Changes to Covid-19 testing criteria may see fewer New Zealanders being tested – but there is some confusion about how the rules are being applied
Health Minister Chris Hipkins has promised to put officials on notice about providing Covid-19 tests for those who want them, following confusion after changes to clinical criteria.
One doctor says the new, higher bar for testing appears to provide only a thin layer of protection, with mixed messages to GPs about the level of discretion they have to test.
Auckland woman Melissa Brinsden contacted Healthline on Thursday afternoon, after developing flu-like symptoms earlier in the week.
When she called to ask about undergoing a Covid-19 test, Brinsden said she was not asked to describe any of her symptoms but instead told it would be difficult to be tested as testing facilities such as community-based assessment centres (CBACs) had been shut down.
“I said, ‘Oh should I be trying to get a test?’, and [the Healthline operator] said ‘Oh, there’s no community transmission at the moment so no, we’re not following up on any of these’…
“She just said that she would let me know if there was any community transmission in the future, and then I could maybe think about finding a way to get tested then.”
When Brinsfield pushed the matter, asking whether she should be pursuing a test through her GP, she was told it was “not really necessary” given the lack of community transmission.
“To me, it sounded like it wasn’t going to be able to get a test if I wanted one; even if I had said, ‘No, I really think I should get tested’, the way she described it was, ‘We don’t have any testing stations open at the moment and so you just need to treat it like a normal flu and get over it’.”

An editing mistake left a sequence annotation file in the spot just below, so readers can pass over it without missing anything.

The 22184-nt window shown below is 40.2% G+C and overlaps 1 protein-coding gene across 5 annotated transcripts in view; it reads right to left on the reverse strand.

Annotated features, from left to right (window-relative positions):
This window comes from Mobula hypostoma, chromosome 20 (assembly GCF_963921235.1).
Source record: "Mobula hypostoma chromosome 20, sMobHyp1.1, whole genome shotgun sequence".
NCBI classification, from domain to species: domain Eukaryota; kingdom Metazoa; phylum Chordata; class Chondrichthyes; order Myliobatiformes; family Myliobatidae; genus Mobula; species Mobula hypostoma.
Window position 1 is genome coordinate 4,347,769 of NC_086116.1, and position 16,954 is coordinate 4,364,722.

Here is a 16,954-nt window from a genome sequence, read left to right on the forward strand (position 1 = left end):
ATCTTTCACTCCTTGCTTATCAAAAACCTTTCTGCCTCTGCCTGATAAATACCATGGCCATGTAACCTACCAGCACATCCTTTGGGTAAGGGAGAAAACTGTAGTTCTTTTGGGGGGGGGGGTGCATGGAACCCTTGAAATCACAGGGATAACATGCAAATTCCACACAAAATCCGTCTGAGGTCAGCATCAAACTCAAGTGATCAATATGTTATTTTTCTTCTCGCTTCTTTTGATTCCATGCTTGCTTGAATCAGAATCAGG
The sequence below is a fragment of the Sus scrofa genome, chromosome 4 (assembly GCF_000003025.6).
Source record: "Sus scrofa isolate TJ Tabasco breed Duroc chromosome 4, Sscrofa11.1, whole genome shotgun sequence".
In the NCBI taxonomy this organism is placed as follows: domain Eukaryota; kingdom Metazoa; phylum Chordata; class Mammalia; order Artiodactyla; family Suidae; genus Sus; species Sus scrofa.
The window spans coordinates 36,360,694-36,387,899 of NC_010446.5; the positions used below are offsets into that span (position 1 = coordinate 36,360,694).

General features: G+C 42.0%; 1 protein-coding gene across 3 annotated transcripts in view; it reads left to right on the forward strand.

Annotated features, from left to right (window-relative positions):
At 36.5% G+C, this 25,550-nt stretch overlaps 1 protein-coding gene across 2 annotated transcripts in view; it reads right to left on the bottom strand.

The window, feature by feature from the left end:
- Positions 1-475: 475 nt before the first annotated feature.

While she was confident health officials would act swiftly if someone was hospitalised with serious Covid-like symptoms, Brinsfield said her Healthline interaction raised some questions about the approach being taken.
Clinical criteria changed
Last week, the Ministry of Health announced changes to the Covid-19 case definition to reflect the fact that the greatest risk of the virus’ reintroduction was at the borders.
Patients who were symptomatic and met higher index of suspicion (HIS) criteria – including contact with a confirmed or probable case, international travel, direct contact with someone who had travelled overseas, or anyone who worked on an international aircraft or shipping vessel – had to be tested.
Others with clinical symptoms consistent with Covid-19, but who did not meet the HIS criteria, could be tested for surveillance purposes at the discretion of a medical professional.
However, one Auckland doctor – who spoke to Newsroom on condition of anonymity – described the HIS criteria as “a thin layer of protection”, saying they did not cover household contacts of border workers or airline workers, along with anyone working in aged care facilities or healthcare.
The doctor said a GP friend had provided a testing referral for an aged care facility worker with respiratory symptoms and loss of smell, only for the CBACs to send the patient away without a test.
Another Auckland clinician had referred fellow staff who were casual contacts of a Covid-19 case, but the CBAC turned them away after a wait of one to two hours.
“There is this political narrative that the Government wants to portray that is not consistent with the reality: they went out and said, ‘Test test test’, but for some reason the health authorities don’t want to do that but nobody is prepared to backtrack on their position.”